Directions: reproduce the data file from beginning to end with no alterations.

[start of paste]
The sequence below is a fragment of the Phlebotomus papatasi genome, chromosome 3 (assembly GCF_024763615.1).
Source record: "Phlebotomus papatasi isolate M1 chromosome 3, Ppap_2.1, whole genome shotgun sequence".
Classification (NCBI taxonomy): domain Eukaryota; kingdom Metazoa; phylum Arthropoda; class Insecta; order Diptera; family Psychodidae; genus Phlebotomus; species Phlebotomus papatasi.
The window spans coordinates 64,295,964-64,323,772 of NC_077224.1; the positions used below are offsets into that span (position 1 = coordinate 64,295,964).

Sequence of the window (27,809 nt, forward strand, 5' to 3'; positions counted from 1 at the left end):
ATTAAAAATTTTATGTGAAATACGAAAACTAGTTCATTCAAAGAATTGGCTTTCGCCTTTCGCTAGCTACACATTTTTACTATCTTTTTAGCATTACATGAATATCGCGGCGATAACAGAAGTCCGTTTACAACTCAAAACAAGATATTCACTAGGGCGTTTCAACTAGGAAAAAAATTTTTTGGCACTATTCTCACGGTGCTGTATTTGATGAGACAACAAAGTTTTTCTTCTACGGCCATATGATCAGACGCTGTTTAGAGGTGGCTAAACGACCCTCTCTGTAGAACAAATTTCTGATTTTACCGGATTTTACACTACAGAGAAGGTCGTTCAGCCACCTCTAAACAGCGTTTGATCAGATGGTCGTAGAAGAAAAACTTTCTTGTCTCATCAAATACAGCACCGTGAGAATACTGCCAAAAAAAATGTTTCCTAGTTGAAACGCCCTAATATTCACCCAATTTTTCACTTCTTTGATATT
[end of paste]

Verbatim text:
The sequence below is a fragment of the Phlebotomus papatasi genome, chromosome 3 (assembly GCF_024763615.1).
Source record: "Phlebotomus papatasi isolate M1 chromosome 3, Ppap_2.1, whole genome shotgun sequence".
Classification (NCBI taxonomy): domain Eukaryota; kingdom Metazoa; phylum Arthropoda; class Insecta; order Diptera; family Psychodidae; genus Phlebotomus; species Phlebotomus papatasi.
The window spans coordinates 64,295,964-64,323,772 of NC_077224.1; the positions used below are offsets into that span (position 1 = coordinate 64,295,964).

Sequence of the window (27,809 nt, forward strand, 5' to 3'; positions counted from 1 at the left end):
ATTAAAAATTTTATGTGAAATACGAAAACTAGTTCATTCAAAGAATTGGCTTTCGCCTTTCGCTAGCTACACATTTTTACTATCTTTTTAGCATTACATGAATATCGCGGCGATAACAGAAGTCCGTTTACAACTCAAAACAAGATATTCACTAGGGCGTTTCAACTAGGAAAAAAATTTTTTGGCACTATTCTCACGGTGCTGTATTTGATGAGACAACAAAGTTTTTCTTCTACGGCCATATGATCAGACGCTGTTTAGAGGTGGCTAAACGACCCTCTCTGTAGAACAAATTTCTGATTTTACCGGATTTTACACTACAGAGAAGGTCGTTCAGCCACCTCTAAACAGCGTTTGATCAGATGGTCGTAGAAGAAAAACTTTCTTGTCTCATCAAATACAGCACCGTGAGAATACTGCCAAAAAAAATGTTTCCTAGTTGAAACGCCCTAATATTCACCCAATTTTTCACTTCTTTGATATT